Beware the spectre of pandemic guilt trips
Empathy is vital
Manoeuvring the Covid-19 pandemic and its after-effects has been hard and devastating for many. However, there have also been various opportunities and a bit of silver lining for some. Unfortunately, being spared the pain and hardship when everyone around you seems to be getting a double dose of it may give rise to feelings of guilt.
Clinical Psychologist and host of the You’re Okay mental health YouTube channel, Dr Ziyanda Mavumengwana, says this kind of guilt is of privilege more than ones related to the pandemic.
“Guilt is a normal response when we see others suffering and we feel as though we have somewhat been excused from what the main group is experiencing,” says Mavumengwana.
According to Mavumengwana, feeling bad for someone is a sign of emotional health. However, she cautions that it may become a problem when it interferes with one’s wellbeing. “When guilt hinders us from expressing the gifts that we have or from displaying our competence then it becomes a problem.”
Our response to guilt of privilege is rooted in our cultural paideia to belong and commune with one another which at most times, more especially within the black community, is over scarcity and loss.
“We always want to belong to our own group by sharing whatever attribute is commonly shared. If wealth was commonly shared, we would feel okay displaying it – but because it’s not a common thing, it has a sense of othering,” Mavumengwana says.
“So, when you appear to have those things that others don’t, you can start feeling as though you are not like your own people.”
It was not all bad news that were brought forward by the pandemic with many people seizing the moment to start up their enterprises. According to the Companies and Intellectual Property Commission (CIPC), the record number of 510,000 companies were registered in 2020 which translates to a 32% increase from the previous year.
Managing partner and co-founder of Marula Cleaning Solutions, Lehlohonolo Khala, began the operations of his domestic and commercial cleaning service during the lockdown when he recognised how vital sanitised and clean spaces would become.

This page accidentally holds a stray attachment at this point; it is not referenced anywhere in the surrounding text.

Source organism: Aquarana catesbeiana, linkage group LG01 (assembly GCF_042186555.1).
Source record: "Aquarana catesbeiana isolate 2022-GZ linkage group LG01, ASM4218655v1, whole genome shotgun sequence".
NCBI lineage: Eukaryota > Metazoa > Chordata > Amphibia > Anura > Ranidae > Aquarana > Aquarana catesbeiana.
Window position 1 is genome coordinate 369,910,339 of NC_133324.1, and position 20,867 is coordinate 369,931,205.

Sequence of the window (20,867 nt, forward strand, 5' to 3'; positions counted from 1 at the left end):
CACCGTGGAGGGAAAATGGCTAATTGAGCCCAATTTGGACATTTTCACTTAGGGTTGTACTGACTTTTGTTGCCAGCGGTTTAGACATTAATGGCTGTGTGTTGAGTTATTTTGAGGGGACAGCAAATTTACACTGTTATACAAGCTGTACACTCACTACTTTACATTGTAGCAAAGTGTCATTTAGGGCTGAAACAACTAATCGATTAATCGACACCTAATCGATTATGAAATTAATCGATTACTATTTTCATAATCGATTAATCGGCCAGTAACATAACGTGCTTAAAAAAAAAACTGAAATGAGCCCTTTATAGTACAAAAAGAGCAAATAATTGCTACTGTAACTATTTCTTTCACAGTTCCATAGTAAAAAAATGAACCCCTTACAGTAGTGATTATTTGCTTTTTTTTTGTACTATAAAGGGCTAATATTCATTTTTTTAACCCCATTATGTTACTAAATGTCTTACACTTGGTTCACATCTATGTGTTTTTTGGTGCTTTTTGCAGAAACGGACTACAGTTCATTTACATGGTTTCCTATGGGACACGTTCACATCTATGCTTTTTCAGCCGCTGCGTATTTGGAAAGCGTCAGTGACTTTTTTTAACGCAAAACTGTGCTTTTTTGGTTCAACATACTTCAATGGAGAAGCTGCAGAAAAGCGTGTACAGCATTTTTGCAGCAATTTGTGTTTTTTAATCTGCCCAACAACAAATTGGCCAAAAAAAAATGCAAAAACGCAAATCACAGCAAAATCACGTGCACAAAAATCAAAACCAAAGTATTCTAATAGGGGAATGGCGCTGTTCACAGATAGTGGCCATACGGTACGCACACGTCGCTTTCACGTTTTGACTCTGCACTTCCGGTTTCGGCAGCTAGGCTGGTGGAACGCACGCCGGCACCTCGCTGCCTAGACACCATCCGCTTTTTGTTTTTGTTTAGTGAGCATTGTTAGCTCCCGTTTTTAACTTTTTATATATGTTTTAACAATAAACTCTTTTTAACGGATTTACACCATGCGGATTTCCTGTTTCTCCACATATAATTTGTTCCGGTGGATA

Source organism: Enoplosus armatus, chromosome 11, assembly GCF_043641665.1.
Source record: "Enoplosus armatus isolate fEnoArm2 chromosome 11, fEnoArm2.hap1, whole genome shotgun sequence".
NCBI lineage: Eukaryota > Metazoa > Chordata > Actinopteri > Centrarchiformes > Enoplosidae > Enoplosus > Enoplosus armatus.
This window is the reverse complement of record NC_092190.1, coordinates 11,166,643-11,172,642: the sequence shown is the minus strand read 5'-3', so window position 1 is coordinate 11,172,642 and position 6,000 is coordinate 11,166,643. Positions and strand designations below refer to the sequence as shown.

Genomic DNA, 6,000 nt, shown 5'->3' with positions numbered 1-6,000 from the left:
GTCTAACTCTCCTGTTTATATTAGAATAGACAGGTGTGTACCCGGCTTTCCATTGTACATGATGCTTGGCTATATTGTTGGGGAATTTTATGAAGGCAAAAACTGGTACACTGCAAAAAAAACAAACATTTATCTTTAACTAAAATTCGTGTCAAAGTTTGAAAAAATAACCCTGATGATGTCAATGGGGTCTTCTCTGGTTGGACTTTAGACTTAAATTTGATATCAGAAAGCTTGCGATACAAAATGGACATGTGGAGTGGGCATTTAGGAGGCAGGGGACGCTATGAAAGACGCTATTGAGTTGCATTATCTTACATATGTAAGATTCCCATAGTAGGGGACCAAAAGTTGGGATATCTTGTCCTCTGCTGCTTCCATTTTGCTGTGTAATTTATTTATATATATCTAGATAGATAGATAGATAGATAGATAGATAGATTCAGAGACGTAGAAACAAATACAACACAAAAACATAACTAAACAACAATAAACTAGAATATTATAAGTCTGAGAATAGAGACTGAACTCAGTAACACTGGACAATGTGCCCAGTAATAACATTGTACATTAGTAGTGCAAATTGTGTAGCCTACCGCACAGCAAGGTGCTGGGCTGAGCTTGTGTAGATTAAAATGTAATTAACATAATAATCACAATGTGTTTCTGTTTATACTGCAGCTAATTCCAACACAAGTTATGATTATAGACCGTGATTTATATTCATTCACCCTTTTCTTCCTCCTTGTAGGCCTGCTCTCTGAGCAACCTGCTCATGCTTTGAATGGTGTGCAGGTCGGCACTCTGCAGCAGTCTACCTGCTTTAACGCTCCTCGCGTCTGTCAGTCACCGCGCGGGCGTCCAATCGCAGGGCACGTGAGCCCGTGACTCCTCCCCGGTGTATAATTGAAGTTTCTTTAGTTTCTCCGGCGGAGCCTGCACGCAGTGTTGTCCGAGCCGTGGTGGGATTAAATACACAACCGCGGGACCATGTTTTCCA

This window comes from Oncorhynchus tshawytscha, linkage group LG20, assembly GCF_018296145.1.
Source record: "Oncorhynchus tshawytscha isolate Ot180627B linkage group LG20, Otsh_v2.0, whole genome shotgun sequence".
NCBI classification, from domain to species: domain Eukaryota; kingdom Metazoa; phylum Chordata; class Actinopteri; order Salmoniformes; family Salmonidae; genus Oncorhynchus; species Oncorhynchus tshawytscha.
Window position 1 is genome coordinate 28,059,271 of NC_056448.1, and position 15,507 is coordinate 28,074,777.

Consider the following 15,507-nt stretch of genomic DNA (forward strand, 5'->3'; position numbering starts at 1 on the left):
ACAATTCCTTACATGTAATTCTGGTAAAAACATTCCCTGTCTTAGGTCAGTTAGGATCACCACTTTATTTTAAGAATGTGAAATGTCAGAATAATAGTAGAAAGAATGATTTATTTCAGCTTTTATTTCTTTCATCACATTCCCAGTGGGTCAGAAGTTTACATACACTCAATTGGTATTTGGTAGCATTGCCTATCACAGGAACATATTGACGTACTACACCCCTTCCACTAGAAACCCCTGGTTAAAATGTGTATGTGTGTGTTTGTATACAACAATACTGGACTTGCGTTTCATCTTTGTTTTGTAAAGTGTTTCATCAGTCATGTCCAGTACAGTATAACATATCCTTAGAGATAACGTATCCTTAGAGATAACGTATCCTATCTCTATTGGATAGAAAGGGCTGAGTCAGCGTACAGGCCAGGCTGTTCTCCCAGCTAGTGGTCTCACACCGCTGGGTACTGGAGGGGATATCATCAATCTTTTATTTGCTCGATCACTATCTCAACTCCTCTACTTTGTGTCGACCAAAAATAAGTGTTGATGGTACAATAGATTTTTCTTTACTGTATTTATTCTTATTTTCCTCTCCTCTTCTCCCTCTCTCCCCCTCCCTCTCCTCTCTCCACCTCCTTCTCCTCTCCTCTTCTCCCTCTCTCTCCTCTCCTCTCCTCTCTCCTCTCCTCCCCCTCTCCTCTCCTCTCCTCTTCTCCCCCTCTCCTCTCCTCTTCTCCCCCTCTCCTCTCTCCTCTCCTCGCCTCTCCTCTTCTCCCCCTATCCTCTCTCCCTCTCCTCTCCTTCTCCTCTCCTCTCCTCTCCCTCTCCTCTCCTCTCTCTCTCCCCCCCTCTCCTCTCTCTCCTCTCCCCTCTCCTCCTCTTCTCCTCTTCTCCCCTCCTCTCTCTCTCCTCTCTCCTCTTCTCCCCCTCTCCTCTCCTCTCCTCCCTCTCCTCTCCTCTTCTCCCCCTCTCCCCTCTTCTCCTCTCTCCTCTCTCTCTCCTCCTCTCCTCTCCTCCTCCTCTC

“When we were faced with the pandemic last year we saw the urgent need for a healthy and clean environment. We then decided to use the business as a means to tackle the demand. Covid-19 pandemic gave me the necessary courage to push the business,” he says.
Khala admits that he did experience pandemic guilt more especially because no one within his immediate family succumbed to the virus. “I got to see a lot of people experience the pandemic guilt, mostly during the lockdown adjusted level five last year. I thank God that my family and I did not experience the devastating impact of the virus,” he says.
Mavumengwana says that we should not shame individuals who still have jobs and are financially well off as many of them worked hard to buffer the effects of the pandemic. “If you have been putting money aside for many years we can’t guilt trip you for having money during the pandemic. We can’t be mad that you have a job because usually those people worked hard to get those positions,” she says.
“The one thing that is common to humans are periods of adversity. Just because I didn’t lose anything in this crisis it doesn’t mean I don’t relate to loss or that I am immune from it. There is a balance of joy and adversity in life – it’s part of the human experience, and it is going to happen to all of us,” she says.
Mavumengwana further believes that more than guilt, this season of the pandemic should be the birthplace for empathy and human connection. “When our time to express an adversity comes we would want it to be sunshine in someone else’s world. If they have the capacity to help someone who is going through it. We don’t all want to not have resources; otherwise who is going to pull who through out of a bad place,” she says.
Khala says that when he is overwhelmed by feelings of guilt he is reminded of why he started to resist the urge for comparison. “Asking myself why I started helps me question my mission and where I am. As well as to be realistic about my goals by understanding that no two people are the same,” he says
“Some techniques to minimise guilt is to participate in the experience that another person is going through and to have compassion for yourself by eliminating comparative suffering”, says Mavumengwana.
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